Son's love helps produce top wine

Last updated 05:00 12/12/2013
Daniel and Thomas Schwarzenbach with the barrel and the wine that came out of it.
Fairfax NZ
BOY'S OWN: Daniel and Thomas Schwarzenbach with the barrel and the wine that came out of it.

Relevant offers

Agribusiness

Fonterra announces temporary chief financial officer Ngai Tahu signs up to mental health programme Clever Kiwis Capturing opportunities on Southland deer farms Geraldine's Allan Oldfield has quickest blades at Scotland's Royal Highland Show Northland kiwifruit orchard hit by suspected poisoning US food processing giant expands storage and distribution network to Taranaki Record bull sales of $1m-plus for Te Mania Angus stud 'Lions led by donkeys': Winston Peters makes a pitch for farmer vote Taranaki farm declared NZ's best dairy business

The Schwarzenbach family in Tasman has released a wine that is special to 10-year-old son Thomas.

Thomas's Treasure Dessert Riesling 2008 is named after him.

It is also special because there's only one small barrel of it and it's already has a good review with wine consultant Michael Cooper awarding it five stars.

The story behind the wine goes back to when the family was setting up their Blackenbrook winery and were in Slovenia buying a wine press and other equipment. At a cooperage Daniel Schwarzenbach fell in love with a little 120-litre barrel so it was popped into the shipping container too.

He said when the barrel was unloaded at the Blackenbrook winery in 2006, Thomas then aged 3 took a liking to it.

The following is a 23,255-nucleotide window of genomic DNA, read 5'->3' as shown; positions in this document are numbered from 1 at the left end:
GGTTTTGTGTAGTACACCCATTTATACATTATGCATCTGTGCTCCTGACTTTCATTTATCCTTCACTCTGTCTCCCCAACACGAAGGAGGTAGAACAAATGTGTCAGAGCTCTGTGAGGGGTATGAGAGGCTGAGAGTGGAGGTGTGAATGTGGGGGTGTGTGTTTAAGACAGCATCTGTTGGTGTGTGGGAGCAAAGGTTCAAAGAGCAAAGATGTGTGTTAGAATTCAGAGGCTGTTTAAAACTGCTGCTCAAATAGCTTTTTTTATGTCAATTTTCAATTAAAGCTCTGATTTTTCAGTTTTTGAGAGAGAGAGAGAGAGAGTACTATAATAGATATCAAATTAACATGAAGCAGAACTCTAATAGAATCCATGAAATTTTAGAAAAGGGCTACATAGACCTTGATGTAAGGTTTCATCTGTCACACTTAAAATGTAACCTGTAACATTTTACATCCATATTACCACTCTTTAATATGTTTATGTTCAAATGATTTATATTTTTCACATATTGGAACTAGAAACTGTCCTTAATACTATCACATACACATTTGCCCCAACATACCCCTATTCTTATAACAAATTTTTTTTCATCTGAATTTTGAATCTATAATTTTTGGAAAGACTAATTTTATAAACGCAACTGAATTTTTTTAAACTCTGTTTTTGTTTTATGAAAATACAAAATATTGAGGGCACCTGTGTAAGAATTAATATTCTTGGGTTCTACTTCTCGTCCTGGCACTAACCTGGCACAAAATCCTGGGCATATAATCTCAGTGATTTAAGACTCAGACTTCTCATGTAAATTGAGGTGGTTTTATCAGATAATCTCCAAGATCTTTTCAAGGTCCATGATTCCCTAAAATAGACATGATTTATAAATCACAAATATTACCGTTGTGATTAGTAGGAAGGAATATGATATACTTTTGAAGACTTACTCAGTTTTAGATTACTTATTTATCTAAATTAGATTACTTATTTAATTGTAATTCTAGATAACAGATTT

"He loved that barrel from the moment he saw it and claimed it as his at once. He's been a part of this wine right from the start which is why it seemed right to let him name it."

In 2008, rain just before harvest caused botrytis, and some of the riesling developed "noble rot" the fungus that dehydrates the fruit and concentrates the sugar and flavour. Thomas helped handpick the grapes which had a high 55 Brix, and the wine went into the acacia barrel.

Now cellared for five and a half years it has taken on some of the acacia flavour.

Michael Cooper describes it as: "A wine of great beauty, it is oily and sweet, almost syrupy, with honey, apricot and tea flavours, good acid spine and exceptional depth."

Only 240 small bottles from a total of 309 are being released - the rest will remain as Blackenbrook library stock.

Ursula Schwarzenbach said they were releasing it now for the festive season, and would also be having it with their Christmas dinner.

Ad Feedback

- The Nelson Mail

Special offers

Featured Promotions

Sponsored Content